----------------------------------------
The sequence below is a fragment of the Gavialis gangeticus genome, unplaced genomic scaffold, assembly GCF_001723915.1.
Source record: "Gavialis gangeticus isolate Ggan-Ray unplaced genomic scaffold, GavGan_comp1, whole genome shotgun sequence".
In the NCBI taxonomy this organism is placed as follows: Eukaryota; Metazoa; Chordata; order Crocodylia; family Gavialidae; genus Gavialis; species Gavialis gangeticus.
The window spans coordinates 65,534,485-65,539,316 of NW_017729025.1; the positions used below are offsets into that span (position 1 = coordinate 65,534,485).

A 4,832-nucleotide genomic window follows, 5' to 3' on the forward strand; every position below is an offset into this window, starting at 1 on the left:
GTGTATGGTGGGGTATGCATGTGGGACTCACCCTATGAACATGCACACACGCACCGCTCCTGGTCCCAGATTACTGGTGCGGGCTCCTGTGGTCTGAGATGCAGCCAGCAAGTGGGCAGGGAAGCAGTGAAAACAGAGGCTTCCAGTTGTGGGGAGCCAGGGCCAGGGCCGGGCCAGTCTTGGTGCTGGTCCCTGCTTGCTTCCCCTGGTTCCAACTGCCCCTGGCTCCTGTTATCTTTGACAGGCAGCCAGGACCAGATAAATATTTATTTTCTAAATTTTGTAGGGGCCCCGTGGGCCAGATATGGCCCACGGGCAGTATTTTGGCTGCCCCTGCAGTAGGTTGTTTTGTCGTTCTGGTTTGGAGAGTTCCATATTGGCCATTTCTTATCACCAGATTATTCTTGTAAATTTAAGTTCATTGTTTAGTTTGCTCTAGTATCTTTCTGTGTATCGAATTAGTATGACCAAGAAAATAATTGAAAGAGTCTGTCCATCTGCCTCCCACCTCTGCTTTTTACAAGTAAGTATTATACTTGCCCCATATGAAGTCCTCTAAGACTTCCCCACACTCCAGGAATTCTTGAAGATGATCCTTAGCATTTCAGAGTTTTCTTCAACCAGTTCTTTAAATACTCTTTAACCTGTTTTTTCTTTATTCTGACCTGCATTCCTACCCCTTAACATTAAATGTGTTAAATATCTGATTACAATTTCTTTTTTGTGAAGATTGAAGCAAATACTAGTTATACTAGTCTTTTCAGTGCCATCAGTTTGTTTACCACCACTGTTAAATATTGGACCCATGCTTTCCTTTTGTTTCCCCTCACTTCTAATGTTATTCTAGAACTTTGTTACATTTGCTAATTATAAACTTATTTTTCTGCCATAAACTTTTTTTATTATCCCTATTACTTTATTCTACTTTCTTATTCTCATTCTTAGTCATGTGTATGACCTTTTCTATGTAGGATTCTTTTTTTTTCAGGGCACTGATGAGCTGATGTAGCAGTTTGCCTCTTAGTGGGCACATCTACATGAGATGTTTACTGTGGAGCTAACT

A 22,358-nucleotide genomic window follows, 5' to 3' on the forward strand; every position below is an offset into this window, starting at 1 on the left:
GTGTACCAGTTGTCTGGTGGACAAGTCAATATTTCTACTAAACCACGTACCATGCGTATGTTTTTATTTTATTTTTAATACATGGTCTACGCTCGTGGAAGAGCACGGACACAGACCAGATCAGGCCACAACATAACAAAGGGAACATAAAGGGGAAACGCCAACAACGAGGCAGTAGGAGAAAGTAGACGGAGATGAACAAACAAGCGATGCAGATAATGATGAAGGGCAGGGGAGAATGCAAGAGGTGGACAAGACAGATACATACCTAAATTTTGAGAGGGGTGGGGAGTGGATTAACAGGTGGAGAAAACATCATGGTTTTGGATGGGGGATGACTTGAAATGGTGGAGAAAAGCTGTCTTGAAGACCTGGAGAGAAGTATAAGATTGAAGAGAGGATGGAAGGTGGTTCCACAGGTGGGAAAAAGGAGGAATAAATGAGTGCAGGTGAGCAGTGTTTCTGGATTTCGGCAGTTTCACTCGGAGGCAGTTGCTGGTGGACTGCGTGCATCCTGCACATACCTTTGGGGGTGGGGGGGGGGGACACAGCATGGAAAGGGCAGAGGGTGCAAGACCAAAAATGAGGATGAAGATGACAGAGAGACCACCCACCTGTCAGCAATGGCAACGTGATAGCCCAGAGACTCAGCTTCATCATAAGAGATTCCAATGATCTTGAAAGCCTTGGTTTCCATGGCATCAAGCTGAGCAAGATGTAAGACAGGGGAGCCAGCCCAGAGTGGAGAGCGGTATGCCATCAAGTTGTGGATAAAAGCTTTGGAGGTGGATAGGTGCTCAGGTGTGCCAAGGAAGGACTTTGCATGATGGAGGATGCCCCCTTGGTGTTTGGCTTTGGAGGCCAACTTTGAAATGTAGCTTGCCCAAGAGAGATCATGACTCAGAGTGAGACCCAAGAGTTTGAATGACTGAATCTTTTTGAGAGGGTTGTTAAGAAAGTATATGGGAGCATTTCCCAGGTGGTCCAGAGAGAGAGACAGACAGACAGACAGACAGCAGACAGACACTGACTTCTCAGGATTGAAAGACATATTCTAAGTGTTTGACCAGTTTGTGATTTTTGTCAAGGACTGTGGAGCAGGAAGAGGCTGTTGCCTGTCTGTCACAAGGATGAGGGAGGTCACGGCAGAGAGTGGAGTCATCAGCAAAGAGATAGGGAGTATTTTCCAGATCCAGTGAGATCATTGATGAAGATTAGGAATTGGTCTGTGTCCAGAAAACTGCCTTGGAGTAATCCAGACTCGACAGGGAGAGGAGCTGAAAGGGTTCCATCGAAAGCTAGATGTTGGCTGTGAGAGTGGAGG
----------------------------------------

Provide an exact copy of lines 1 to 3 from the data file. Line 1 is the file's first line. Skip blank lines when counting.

The sequence below is a fragment of the Gavialis gangeticus genome, unplaced genomic scaffold, assembly GCF_001723915.1.
Source record: "Gavialis gangeticus isolate Ggan-Ray unplaced genomic scaffold, GavGan_comp1, whole genome shotgun sequence".
In the NCBI taxonomy this organism is placed as follows: Eukaryota; Metazoa; Chordata; order Crocodylia; family Gavialidae; genus Gavialis; species Gavialis gangeticus.